Sunk cost:

A cost that has already been committed and cannot be recovered. Because nothing can be done about sunk costs, they can be ignored when making decisions about various aspects of life, including business strategy

when is a short-run decision to shut down made?

shut down if TR < VC

shut down if TR/Q < VC/Q

shut down if P < AVC

when does a firm exit a market in the long-run?

If the firm exits, it again will lose allrevenue from the sale of its product, butnow it saves on both fixed and variablecosts of production.

The firm exits the market if the revenue itwould get from producing is less than itstotal costs.

Exit if TR < TC

exit if P < ATC

exit if TR/Q < TC/Q

Market structure – identifies how a market is made up interms of:

The number of firms in the industry

The nature of the product produced

The degree of monopoly power each firm has

The degree to which the firm can influence price

Profit levels

Firms’ behaviour – pricing strategies, non-price competition, output levels

The extent of barriers to entry

The impact on efficiency


One extreme of the market structure spectrum

 Characteristics:

 Large number of firms

 Products are homogenous (identical) – consumer has noreason to express a preference for any firm

 Freedom of entry and exit into and out of the industry

 Firms are price takers – have no control over the pricethey charge for their product

 Each producer supplies a very small proportion of totalindustry output

 Consumers and producers have perfect knowledgeabout the market



If firms already in the market are profitable, thennew firms will have an incentive to enter the market.

This entry will expand the number of firms, increasethe quantity of the good supplied, and drive downprices and profits. (Vice versa.)

At the end of this process of entry and exit, firmsthat remain in the market must be making zeroeconomic profit.

The long-run equilibrium of a competitive marketwith free entry and exit must have

firms operating at their efficient scale

Why Do Competitive Firms Stay in Business If TheyMake Zero Profit?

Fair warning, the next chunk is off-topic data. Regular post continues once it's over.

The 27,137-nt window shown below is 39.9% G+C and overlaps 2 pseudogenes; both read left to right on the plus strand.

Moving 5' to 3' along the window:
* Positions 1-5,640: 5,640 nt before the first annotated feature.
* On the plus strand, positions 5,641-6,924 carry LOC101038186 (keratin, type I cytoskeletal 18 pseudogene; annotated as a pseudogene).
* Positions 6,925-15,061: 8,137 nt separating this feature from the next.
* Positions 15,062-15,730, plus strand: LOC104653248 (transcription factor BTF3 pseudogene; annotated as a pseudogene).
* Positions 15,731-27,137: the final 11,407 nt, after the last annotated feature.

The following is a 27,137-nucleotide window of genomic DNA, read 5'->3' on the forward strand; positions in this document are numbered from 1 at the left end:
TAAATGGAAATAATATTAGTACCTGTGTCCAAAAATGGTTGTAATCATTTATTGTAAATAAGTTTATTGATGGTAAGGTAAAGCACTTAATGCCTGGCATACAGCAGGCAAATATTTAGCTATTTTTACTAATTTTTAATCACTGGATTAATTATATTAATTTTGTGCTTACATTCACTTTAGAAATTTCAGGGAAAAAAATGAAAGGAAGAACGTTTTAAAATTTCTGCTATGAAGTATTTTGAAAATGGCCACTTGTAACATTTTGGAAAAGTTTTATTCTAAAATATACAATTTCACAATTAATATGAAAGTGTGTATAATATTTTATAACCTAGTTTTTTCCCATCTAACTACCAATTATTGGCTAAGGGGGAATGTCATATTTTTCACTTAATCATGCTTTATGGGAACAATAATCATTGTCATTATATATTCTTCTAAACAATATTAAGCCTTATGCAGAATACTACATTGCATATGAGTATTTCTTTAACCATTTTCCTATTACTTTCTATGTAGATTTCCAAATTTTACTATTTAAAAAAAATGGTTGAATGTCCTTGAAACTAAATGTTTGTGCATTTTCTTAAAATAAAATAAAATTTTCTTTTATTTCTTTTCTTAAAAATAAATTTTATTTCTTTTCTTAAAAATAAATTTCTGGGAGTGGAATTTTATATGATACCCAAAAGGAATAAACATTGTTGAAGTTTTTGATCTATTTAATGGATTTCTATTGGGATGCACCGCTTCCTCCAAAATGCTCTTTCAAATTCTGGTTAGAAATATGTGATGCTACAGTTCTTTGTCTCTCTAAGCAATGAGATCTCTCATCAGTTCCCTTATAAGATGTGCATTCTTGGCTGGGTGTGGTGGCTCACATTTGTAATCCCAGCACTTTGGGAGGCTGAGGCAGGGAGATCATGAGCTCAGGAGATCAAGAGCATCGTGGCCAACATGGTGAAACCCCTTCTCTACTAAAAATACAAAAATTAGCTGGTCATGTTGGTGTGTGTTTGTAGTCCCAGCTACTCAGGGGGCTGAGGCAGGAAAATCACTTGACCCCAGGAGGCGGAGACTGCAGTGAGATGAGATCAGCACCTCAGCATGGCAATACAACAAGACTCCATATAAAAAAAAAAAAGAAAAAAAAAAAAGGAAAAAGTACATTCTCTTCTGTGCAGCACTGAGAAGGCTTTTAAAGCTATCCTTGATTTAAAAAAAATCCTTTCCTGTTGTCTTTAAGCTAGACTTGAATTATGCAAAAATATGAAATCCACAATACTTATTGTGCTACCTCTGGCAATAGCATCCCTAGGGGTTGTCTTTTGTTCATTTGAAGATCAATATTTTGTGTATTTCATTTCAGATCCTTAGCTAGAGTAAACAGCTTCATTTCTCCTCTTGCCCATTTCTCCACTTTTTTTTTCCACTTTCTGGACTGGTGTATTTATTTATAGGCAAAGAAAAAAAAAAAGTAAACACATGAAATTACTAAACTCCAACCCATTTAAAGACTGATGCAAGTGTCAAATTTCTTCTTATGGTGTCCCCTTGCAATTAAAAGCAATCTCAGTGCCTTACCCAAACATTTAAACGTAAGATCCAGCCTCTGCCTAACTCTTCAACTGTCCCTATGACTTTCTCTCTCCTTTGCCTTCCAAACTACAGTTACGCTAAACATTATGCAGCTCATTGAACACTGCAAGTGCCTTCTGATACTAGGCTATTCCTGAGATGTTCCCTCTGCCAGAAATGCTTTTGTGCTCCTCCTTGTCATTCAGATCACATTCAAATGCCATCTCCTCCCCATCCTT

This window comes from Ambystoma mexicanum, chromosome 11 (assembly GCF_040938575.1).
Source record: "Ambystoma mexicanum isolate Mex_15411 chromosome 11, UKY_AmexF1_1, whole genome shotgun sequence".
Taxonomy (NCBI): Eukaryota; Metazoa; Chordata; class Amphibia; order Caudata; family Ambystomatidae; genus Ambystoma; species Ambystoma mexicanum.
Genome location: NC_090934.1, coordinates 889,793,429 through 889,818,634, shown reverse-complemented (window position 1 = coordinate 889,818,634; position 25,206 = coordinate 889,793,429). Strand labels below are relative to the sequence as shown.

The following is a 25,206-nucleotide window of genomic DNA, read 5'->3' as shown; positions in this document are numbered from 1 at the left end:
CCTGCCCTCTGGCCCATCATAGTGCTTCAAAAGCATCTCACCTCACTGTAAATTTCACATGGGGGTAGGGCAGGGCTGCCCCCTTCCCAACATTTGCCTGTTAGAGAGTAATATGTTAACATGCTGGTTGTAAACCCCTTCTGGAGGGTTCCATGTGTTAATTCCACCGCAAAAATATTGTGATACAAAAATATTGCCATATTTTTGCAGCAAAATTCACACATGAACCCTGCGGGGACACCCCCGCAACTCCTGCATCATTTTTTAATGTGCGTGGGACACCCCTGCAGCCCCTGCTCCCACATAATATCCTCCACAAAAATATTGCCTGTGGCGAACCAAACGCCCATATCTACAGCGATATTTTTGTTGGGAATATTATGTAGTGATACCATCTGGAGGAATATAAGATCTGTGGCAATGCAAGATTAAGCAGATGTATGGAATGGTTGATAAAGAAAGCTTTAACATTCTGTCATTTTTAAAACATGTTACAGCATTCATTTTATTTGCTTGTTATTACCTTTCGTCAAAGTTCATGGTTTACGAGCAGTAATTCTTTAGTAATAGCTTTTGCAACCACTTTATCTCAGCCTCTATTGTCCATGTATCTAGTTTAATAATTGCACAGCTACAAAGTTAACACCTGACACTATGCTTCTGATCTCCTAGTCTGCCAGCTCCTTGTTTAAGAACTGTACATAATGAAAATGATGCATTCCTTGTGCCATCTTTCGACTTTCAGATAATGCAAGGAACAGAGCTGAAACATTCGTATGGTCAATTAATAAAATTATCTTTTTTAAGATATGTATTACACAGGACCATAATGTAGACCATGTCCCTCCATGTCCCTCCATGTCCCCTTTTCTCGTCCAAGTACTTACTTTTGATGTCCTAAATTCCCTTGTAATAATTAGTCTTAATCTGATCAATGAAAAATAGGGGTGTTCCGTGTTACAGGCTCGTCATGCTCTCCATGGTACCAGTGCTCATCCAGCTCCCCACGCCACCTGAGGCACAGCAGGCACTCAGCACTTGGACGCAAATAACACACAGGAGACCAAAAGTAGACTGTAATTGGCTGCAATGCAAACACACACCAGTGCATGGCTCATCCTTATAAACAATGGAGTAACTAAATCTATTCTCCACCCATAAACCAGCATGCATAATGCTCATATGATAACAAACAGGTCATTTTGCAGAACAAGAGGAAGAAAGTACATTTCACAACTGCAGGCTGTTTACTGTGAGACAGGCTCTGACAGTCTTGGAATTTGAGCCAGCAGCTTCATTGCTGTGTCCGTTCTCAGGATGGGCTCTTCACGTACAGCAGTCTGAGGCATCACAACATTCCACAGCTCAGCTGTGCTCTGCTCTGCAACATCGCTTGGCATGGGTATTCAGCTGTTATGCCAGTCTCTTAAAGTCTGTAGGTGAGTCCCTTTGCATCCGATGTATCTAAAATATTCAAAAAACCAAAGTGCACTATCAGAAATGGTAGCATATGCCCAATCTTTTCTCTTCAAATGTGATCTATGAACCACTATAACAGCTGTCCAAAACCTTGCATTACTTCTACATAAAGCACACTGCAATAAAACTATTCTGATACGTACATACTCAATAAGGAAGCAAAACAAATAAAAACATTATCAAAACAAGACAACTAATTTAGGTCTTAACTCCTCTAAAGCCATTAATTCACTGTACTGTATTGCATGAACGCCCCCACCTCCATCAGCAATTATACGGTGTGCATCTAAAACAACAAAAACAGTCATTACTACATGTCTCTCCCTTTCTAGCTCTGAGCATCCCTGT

In the zero-profit equilibrium, economic profit is zero, but accounting profit is positive.


Pure monopoly – where only one producer exists in theindustry

 In reality, rarely exists – always some form of substitute available!

 Monopoly exists, therefore, where one firm dominates themarket

 In practice: Firms may be investigated for examples ofmonopoly power when market share exceeds 25%

Monopoly power

refers to cases where firms influence the market in some way through their behaviour – determined by the degree of concentration in the industry

Summary of characteristics of firms exercisingmonopoly power:

Price – could be deemed too high, may be set to destroy competition, price discrimination possible. Monopolist has the power of deciding price.

Substitutes- A monopoly sells a good that has no close substitutes.

Barriers to entry- A constraint that protects a firm from potential competitors. In Monopoly market, there are usually high barriers to entry.

The fundamental cause of a monopoly is barriers toentry, which have three main sources:

1. Monopoly resources: A key resource is owned by a single firm.

2. Government-created monopolies: The government gives a single firm the exclusive right to produce some good or service.

3. Natural monopolies: A single firm can produce output at a lower cost than can a large number of producers.

Monopoly resource

The simplest way for a monopoly to arise is for asingle firm to own a key resource.

Although exclusive ownership of a key resource is apotential cause of monopoly, in practice,monopolies rarely arise for this reason.

government created monopolies

In many cases, monopolies arise because thegovernment has given one person or firm theexclusive right to sell some good or service.

Patent and copyright laws are two importantexamples of how the government creates amonopoly to serve the public interest.

The benefit of the patent and copyright lawsis the increased incentive for creative activity.

The cost of the patent and copyright laws ismonopoly pricing.

natural monopoly

A natural monopoly arises because a single firmcan supply a good or service to an entire market ata smaller cost than could two or more firms.

A natural monopoly arises when there areeconomies of scale over the relevant range ofoutput.

The key difference between a competitive firmand a monopoly is

the monopoly’s ability to influence the price of its output.